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Academic freedom isn’t free

Should scientists be allowed to publish anything, even when it is wrong? And should there be journals willing to accept everything, as long as it seems interesting enough? That is the core of a debate that has blossomed since the journal Medical Hypotheses published two aids-denialist papers. Medical Hypotheses is a deliberately non-peer reviewed journal: the editor decides whether to publish not based on whether papers are true but whether they are bold, potentially interesting, or able to provoke useful discussion. HIV researchers strongly objected to the two papers, making the publisher Elsevier withdraw them. Now there are arguments for removing Medical Hypotheses from PubMed, the index of medical literature. Ben Goldacre of Bad Science and Bruce G Charlton, editor of Medical Hypotheses, debate the affair on Goldacre's blog. Are there scientific papers that are so bad that there should not be any journal outlet for them?

Goldacre makes the argument that the papers misrepresent real data and other research. People convinced about aids denialism often use references to
apparently scientific papers as arguments from authority to support the
claim that they have a valid, evidence-based position. Given that denialism has led to the unnecessary deaths of an estimated 330,000 people, publishing such papers may actually do real harm to people. A similar argument can be made against anti-vaccination papers that have also been published in the journal.

Charlton argues that there is a need for non-peer reviewed journals so that bold, unconventional hypotheses can be expressed.Given that the truth of a scientific paper can only be determined in retrospect it does not matter if the papers turn out to be wrong. Ideas should not be suppressed, but rather exposed to critique (and occasional refutation). Forcing Medical Hypotheses out from the academic market will reduce the freedom of academic thinking and expression.

The main issue is whether lay people are at risk from incorrect information. While many scientists can tell the reliability of a paper based on their training, it is less clear to an outsider. This is of course a general problem in any profession. However, science enjoys a particular status of objectivity and relevance that both needs to be maintained (both for truth-seeking purposes and to maintain professional status), and can relatively easily be borrowed to add credibility to otherwise suspect arguments. It appears likely that spurious science claims can convince people about the validity of many things, although its effectiveness may be limited beyond adding a veneer of credibility (how many care enough to follow up the "scientific" claims made for shampoos and health supplements?). A more serious risk may be that some people falsely but strongly convinced about something can buttress their position using biased scientific claims, spreading irrationality further.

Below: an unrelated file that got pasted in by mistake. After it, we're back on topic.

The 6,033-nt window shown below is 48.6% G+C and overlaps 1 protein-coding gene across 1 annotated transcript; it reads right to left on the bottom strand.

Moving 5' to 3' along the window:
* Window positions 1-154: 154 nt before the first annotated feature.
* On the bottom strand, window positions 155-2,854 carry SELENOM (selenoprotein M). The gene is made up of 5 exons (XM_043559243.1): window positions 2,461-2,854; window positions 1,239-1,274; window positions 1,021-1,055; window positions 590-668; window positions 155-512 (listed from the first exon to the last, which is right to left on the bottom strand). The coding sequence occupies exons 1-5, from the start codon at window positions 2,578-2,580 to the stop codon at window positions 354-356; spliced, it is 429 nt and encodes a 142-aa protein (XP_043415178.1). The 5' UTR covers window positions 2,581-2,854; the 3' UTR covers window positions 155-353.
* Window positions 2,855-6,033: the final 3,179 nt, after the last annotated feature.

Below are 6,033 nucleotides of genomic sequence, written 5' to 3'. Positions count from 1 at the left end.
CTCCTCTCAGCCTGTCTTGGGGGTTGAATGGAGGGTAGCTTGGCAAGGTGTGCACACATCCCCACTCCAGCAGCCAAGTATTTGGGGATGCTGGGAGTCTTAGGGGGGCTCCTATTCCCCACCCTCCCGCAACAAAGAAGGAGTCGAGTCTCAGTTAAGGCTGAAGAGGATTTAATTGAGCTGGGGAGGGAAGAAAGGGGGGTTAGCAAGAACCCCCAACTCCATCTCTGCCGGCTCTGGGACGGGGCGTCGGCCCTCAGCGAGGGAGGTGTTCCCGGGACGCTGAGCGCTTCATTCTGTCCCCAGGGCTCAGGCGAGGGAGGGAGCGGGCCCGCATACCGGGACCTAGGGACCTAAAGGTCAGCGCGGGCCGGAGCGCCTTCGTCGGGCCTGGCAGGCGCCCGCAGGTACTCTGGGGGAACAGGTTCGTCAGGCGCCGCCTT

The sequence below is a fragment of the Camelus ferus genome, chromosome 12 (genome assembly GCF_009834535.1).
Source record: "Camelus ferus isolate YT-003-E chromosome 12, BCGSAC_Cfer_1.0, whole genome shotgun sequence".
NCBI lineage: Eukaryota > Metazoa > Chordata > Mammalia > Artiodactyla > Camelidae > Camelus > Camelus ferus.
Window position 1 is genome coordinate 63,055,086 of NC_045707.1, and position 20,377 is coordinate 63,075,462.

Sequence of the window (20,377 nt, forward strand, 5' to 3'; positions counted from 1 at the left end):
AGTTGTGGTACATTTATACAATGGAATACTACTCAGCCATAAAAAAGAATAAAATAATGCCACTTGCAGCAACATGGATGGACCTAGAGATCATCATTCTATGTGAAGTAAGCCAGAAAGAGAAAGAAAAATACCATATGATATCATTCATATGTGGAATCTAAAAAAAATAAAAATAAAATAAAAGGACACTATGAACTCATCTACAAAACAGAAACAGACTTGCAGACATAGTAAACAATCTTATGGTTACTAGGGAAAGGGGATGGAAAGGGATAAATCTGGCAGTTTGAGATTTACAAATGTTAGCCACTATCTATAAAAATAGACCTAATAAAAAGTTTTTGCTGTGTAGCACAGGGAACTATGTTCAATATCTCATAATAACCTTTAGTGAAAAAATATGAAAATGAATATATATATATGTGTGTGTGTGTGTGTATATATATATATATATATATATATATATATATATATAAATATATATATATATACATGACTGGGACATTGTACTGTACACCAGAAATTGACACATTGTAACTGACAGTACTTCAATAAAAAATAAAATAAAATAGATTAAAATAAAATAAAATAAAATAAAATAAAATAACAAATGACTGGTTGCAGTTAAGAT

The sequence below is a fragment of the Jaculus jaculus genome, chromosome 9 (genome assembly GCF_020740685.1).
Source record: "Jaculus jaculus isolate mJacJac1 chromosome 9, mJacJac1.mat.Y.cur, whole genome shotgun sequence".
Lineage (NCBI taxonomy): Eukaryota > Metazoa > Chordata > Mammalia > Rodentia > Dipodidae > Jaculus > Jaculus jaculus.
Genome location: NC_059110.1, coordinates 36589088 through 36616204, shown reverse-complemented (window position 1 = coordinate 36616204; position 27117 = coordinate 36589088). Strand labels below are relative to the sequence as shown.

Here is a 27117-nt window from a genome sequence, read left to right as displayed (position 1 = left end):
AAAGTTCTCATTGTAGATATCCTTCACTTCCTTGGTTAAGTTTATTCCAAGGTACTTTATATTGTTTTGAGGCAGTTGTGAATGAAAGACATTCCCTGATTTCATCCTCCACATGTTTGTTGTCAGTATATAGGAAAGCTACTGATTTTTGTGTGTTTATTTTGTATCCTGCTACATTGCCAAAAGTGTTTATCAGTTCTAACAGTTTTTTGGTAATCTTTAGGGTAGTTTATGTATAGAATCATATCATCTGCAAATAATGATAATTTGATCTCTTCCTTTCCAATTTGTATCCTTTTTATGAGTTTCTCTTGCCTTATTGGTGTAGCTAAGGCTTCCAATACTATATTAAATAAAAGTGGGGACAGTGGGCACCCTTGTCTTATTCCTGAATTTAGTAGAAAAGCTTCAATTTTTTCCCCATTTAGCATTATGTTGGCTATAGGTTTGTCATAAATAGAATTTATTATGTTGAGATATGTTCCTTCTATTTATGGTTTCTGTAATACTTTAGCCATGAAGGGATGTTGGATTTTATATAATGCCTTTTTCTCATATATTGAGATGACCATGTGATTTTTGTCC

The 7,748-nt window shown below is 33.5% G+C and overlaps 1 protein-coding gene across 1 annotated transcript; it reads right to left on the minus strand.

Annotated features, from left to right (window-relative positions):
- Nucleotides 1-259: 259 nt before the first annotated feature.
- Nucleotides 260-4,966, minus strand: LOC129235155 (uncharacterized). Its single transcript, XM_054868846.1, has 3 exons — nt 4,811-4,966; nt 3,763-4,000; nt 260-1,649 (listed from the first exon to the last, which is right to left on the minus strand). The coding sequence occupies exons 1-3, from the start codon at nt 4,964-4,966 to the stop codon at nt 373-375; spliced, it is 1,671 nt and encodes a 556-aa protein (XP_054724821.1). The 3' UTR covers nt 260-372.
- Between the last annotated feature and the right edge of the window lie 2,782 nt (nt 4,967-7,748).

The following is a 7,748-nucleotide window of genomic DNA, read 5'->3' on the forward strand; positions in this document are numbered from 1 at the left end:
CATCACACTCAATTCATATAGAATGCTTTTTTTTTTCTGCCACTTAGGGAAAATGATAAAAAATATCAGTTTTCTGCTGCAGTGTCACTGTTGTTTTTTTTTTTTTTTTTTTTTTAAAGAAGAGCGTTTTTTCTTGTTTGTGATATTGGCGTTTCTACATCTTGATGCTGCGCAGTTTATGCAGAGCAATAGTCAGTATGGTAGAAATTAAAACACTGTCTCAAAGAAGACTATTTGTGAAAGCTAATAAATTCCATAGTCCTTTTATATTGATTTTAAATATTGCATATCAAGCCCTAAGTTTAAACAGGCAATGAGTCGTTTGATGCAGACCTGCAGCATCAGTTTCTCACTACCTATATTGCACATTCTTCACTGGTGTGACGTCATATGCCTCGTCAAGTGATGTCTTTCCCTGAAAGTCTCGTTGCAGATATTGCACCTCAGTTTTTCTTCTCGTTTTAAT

John Moore, one of the scientists who complained to Elsevier, puts it this way in a comment:

"As scientists, we CANNOT live in Ivory Towers and natter away about our
“rights” to publish anything and everything we want, whatever the
consequences. Those rights are actually privileges, ones that are, in
effect, granted to us by the public who fund what we do. We should
respect that and act accordingly."

From this perspective, scientists have a moral duty to both keep their own profession clean and to provide the best information available. Otherwise the public's money and support would be misplaced.

However, science also requires an open discourse where ideas are proposed, tested and analysed. It thrives on competing opinions, since they spur investigation. And famously, occasionally truly outrageous ideas turn out to be right despite fierce resistance. It would be a failure of public trust to form orthodoxies unwilling to consider certain possibilities. This is a very real problem, since science is done by humans – there are cognitive biases, cliques, funding issues, economic and political games, fashions and paradigms that make certain positions less easy to propose and maintain independent of their correctness.